Spy cops victim
speaks at inquiry

Celia Stubbs appeared at Undercover Police Inquiry

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Following her appearance at the Undercover Policing Inquiry, Celia Stubbs, whose partner Blair Peach was killed by police, is convinced the police officers who spied on her did so “to help collude and conspire to conceal the true circumstances of Blair’s death and to enable the police to escape accountability for it”.

Meanwhile, Manchester University law lecturer Graham Smith, who has supported Stubbs throughout, believes there is a case for a charge of perversion of the course of justice against some senior police officers who knew the police had killed Peach but failed to prevent Stubbs being spied on.

The inquiry, led by Sir John Mitting, is scrutinising the conduct of 139 undercover officers in the Special Demonstration Squad (SDS) who spied on more than 1,000 political groups between 1968 and 2010, possibly longer. The inquiry opened in 2020 and to date has taken evidence from the period1968 to 1982.

Fatal blow

Senior Scotland Yard officers supervised the SDS and their actions will be examined shortly. According to David Barr KC, the inquiry’s most senior barrister: “Senior police officers visited the SDS, were aware of its existence and, in broad terms, how it operated.” Yet none appear to “have considered whether the level of intrusion occasioned by SDS long-term deployments was justified”.

In April 1979, Peach, Stubbs and friends went to Southall to protest against a National Front general election rally.

Some 3,000 Metropolitan Police officers were charged with maintaining the peace. But when they began removing 3,000 sit-down protestors, the atmosphere became ugly and missiles were thrown.

Among the police were members of the Special Patrol Group, which had gained notoriety following the Red Lion Square disorders in 1974 when student Kevin Gately was killed by a blow to the head by an unidentified assailant.

Peach was leaving Southall when, according to 14 eye-witnesses, an SPG officer struck him on the head. He died the following day. The Metropolitan Police’s complaints bureau investigated, taking statements from SPG members, some of whose lockers contained unauthorised weapons.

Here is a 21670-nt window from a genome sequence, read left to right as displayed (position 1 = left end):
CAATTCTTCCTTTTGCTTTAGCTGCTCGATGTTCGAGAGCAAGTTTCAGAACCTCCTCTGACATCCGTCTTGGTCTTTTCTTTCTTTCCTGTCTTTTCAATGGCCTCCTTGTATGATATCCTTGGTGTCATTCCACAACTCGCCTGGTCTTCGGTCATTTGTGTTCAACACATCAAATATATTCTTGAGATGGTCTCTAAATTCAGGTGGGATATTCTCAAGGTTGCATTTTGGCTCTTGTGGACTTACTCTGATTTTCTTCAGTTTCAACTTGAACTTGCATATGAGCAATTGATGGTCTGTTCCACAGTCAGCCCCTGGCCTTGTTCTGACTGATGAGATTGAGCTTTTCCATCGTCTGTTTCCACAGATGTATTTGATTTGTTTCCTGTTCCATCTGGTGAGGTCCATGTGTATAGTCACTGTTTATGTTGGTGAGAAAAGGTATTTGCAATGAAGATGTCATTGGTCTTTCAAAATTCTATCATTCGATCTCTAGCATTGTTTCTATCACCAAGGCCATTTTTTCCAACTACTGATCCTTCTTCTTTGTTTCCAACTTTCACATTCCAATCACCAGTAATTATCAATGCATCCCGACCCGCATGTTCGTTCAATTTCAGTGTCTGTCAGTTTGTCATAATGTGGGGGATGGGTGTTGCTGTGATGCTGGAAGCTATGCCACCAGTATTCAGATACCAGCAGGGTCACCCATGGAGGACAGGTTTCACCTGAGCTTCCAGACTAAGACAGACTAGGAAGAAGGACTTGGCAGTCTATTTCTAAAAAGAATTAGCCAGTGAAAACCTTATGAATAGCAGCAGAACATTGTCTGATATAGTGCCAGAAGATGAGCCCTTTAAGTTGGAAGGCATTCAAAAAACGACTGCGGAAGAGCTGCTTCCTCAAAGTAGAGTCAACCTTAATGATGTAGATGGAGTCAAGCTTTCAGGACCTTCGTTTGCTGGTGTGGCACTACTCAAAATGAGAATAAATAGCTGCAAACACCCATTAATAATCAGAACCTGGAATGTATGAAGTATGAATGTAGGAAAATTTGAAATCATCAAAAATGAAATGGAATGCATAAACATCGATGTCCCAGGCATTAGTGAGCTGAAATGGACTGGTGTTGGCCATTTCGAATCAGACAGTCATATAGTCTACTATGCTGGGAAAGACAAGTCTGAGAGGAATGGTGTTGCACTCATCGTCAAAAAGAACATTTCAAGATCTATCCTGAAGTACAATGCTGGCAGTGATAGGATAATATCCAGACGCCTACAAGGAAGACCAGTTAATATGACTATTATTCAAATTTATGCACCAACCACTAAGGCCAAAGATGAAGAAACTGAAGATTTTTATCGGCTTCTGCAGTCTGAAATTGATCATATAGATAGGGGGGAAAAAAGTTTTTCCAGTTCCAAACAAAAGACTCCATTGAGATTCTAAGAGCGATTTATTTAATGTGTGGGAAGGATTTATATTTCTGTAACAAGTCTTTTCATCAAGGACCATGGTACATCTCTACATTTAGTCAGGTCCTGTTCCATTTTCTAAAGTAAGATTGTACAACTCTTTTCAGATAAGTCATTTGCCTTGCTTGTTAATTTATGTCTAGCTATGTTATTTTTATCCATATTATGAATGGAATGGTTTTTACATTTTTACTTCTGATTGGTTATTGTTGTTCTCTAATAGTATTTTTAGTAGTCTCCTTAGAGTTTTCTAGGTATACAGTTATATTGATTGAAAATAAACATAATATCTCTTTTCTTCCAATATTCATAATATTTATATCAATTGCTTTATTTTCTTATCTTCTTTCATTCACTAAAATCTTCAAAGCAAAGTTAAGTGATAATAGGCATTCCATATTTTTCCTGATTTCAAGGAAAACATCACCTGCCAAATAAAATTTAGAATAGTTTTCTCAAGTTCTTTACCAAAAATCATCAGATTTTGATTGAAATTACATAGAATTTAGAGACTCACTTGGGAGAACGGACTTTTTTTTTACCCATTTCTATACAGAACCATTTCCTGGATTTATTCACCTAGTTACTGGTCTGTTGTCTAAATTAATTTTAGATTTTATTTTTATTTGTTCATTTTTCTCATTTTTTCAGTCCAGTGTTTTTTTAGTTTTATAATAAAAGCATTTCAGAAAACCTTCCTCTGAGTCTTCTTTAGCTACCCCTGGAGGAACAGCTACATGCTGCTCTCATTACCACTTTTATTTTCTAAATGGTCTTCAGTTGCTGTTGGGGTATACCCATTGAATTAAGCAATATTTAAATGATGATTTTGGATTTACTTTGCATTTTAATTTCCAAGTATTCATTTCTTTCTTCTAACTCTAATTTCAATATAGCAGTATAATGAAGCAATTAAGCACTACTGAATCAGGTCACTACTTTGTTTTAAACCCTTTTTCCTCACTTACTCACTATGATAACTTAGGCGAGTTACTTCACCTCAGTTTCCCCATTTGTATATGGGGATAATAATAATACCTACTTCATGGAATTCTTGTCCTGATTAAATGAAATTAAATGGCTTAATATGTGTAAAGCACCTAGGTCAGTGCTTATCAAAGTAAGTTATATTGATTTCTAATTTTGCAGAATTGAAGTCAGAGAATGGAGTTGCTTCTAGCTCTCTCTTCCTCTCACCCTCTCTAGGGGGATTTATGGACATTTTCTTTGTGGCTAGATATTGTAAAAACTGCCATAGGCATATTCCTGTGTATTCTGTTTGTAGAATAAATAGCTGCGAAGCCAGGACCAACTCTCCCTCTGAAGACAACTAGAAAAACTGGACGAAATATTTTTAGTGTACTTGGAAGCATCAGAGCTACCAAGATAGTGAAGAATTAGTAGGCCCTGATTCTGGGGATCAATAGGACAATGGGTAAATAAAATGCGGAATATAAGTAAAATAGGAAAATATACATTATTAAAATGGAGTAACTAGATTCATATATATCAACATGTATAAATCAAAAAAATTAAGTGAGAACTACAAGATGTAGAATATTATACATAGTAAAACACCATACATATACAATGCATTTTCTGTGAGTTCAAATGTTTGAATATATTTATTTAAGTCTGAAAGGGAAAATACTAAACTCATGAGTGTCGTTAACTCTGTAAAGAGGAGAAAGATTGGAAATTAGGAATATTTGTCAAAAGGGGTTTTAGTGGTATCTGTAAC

Meanwhile, the police had started to spy on Stubbs. Over the decades eight officers filed reports on her. She knows the name of only one, Mark Jenner, who did so from1995 till around 1999.

SDS was established following Red Lion Square. Its work was to gather intelligence to prevent public disorder, and to assist the security service in defending the UK from espionage and sabotage.

SDS reported on Stubbs attending numerous meetings, including ones where Peach was not even mentioned, protests and social gatherings. Stubbs helped form Inquest, which provides expertise on state-related deaths. At none of the reported events on Stubbs was there social disorder.

“The reason for spying was to collude and conspire to conceal the true circumstances of Blair’s death and to help the police evade accountability,” said Stubbs. “It had nothing to do with public disorder.

“The inquiry has shown that the police saw accountability and justice as threatening but justice campaigns exist to uncover the truth and injustice.”

The police complaints bureau report was finally released in 2010. “It stated what we always believed – the fatal blow was struck by a Unit 1 SPG officer. It is likely it was the first officer from the van,” said Stubbs. “Deliberate untruths told by officers were laid bare. They were a major factor why nobody was prosecuted for Blair’s death.”

Smith said it was “particularly disturbing” that Stubbs was targeted when senior Metropolitan Police officers would have known that Peach was killed by a police officer, and she was spied upon for lawfully trying to call officers to account. “By allowing this unlawful interference with her right to know what happened to her partner, the evidence disclosed to the Undercover Police Inquiry points to the existence of a conspiracy to pervert the course of justice by Met officers,” he said.

Stubbs found her inquiry appearances “traumatic.” She wants a police apology and Mitting, who lacks powers to grant one, appears sympathetic. According to Stubbs’ solicitor Simon Creighton of Bhatt Murphy: “She has shown great perseverance and thus revealed that undercover policing against justice campaigns was not about public disorder but about defending the police’s interests.”

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